The brief time I was in high school, I didn’t have any teachers that really made a difference to me, or really even much of an impression. But the vice principal liked me, and would frequently catch me cutting class to hang out in the computer lab or library. We struck a deal — I stop cracking the school grading system, and he wouldn’t turn me in to attendance. I suspect it was his affection would kept me from getting into a lot of trouble when I blew up the science lab…all three times. He knew I was bored, and knew why, and really pushed for me to graduate early and get my butt on to college. Probably one of the better decisions anyone ever pushed me into.

I guess the seeds were planted early. I think back on these teachers with great fondness and a lot of memories, but I also see bits of them in me. The way Mrs. W would use sarcasm to defuse a situation, using current media events and social causes to teach with from Mrs. Callahan and Mr. Wright, how what’s in a book doesn’t mean much if you can’t connect it to the outside world. That you need to tolerate the people who learn in all kinds of different ways, and that independent research and then turning around to teach it to someone else is the best way to learn. I suppose I have a strong pedigree, only strengthened by the last few years in CHID.

Grieving Baboons Comforted By Friends

Female baboons that suffer the loss of a close friend or relative turn to other baboons for comfort and support, according to a new study that encompassed 14 years of observing over 80 free-ranging baboons in Botswana’s Okavango Delta.

The study provides the first direct evidence that certain animals mourn the loss of individuals, even when the rest of their social group remains intact. The findings also suggest that friendship may be just as important to some primates as it is for humans.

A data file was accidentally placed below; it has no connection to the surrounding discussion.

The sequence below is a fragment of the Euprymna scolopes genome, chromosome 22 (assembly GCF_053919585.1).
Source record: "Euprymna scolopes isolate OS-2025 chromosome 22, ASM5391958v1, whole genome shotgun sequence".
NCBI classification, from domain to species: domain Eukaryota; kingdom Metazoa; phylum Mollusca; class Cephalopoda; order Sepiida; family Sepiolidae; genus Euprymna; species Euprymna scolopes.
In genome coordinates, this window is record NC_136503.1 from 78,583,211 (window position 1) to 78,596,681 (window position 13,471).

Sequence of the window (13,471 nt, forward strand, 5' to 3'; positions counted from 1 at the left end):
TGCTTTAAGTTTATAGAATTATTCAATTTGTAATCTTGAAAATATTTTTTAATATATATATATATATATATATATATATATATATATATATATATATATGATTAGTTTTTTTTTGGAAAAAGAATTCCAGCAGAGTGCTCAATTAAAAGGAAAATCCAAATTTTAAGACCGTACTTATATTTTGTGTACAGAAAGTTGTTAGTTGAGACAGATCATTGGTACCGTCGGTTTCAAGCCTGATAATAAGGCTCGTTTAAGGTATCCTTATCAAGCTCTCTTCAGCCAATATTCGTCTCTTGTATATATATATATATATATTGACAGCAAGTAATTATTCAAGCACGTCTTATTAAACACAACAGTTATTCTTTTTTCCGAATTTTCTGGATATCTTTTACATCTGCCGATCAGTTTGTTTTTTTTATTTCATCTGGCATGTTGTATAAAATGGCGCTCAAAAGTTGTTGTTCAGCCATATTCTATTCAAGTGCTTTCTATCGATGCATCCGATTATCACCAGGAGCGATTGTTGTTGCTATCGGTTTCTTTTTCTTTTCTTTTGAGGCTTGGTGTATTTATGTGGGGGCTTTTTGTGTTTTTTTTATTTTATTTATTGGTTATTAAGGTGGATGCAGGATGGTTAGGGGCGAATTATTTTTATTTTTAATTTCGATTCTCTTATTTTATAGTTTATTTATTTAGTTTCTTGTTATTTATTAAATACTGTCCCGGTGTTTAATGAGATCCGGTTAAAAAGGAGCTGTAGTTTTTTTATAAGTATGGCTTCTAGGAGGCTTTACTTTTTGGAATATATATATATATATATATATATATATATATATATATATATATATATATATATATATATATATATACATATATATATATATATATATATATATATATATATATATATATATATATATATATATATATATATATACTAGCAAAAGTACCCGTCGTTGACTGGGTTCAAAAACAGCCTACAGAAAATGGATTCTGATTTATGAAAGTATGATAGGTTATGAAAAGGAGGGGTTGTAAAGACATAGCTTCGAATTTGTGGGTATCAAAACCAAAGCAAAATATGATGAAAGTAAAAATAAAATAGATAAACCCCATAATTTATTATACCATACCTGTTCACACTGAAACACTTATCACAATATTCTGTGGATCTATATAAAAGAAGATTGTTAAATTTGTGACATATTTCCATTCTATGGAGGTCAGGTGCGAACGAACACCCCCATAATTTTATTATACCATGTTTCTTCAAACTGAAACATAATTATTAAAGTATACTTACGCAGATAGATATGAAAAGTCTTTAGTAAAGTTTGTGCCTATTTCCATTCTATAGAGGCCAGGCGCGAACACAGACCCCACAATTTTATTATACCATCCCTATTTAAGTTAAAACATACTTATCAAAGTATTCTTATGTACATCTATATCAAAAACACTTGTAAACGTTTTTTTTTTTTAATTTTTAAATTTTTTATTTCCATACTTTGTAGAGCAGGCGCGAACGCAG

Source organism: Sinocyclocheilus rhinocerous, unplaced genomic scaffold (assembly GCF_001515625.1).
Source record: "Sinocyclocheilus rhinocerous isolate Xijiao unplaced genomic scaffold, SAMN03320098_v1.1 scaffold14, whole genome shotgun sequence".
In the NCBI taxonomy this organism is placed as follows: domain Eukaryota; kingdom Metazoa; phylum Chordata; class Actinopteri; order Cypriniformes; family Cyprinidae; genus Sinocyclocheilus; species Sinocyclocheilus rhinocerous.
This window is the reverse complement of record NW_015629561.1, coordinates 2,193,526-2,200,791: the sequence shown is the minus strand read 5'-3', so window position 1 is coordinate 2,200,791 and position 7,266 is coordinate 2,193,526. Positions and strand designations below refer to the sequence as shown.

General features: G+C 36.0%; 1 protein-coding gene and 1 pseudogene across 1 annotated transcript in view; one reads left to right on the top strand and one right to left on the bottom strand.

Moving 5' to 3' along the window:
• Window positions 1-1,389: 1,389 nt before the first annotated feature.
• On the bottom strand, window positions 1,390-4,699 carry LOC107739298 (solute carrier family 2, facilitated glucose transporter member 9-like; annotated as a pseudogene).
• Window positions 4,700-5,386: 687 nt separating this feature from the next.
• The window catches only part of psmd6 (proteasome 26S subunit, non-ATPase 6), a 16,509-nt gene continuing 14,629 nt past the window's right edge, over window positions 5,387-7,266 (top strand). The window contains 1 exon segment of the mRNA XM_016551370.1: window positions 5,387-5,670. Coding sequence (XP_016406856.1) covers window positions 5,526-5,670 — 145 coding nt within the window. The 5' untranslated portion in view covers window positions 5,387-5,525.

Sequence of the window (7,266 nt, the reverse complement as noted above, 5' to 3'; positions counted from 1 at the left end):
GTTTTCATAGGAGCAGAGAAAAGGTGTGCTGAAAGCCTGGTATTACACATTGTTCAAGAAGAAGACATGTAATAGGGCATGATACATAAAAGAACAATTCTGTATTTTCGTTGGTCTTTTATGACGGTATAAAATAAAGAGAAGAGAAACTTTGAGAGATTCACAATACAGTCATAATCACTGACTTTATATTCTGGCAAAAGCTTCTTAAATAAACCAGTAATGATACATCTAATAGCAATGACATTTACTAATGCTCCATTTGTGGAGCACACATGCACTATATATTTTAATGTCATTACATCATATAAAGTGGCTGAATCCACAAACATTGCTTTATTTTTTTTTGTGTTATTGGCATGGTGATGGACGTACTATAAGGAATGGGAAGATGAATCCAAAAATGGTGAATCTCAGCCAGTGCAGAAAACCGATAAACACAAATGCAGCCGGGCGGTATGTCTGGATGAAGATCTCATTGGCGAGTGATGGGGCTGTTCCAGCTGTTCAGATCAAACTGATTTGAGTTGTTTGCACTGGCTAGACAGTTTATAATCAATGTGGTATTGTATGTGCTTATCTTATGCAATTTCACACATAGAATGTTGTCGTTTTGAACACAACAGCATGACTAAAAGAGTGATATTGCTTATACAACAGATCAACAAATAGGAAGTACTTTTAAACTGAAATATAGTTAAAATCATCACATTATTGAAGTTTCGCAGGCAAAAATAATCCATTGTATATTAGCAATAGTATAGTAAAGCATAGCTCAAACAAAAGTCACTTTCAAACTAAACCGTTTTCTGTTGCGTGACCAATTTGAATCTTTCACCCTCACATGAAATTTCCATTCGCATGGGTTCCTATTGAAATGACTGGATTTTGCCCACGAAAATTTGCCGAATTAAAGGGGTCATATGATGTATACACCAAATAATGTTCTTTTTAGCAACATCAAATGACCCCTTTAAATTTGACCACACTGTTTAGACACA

Researchers particularly were struck by the behavior of one female chacma baboon (Papio hamadryas ursinus) named Sylvia, who was described as “the queen of mean” and disdainful of other baboons until she lost her daughter, Sierra, to a lion kill.

“In the week after Sierra died, Sylvia was withdrawn,” said Anne Engh, who led the project. “When the other females were grooming and socializing, she tended to sit alone and rarely interacted even with her other relatives.”

Engh, a postdoctoral researcher in the Department of Biology at the University of Pennsylvania, added, “After a week or two of moping around, Sylvia suddenly initiated grooming with several low-ranking females. I think that they were as surprised as I was ”” they seemed awfully nervous at first. Eventually, Sylvia settled into close relationships with a very low-ranking female and with Sierra’s daughter, Margaret.”

Engh explained to Discovery news that grooming is a friendly behavior where baboons clean each other’s fur.

Similar to two human friends chatting over a drink, the activity seems to relax the participants to the point where it can lower stress hormone levels. Those levels rise in humans and baboons after a close friend or relative dies.

The researchers measured a group of such hormones, called glucocorticoids, in Sylvia and 20 other females. Baboons that experienced losses did have elevated levels of the hormones after the deaths.

In humans, this is associated with bereavement, so it is likely that baboons also grieve their dead.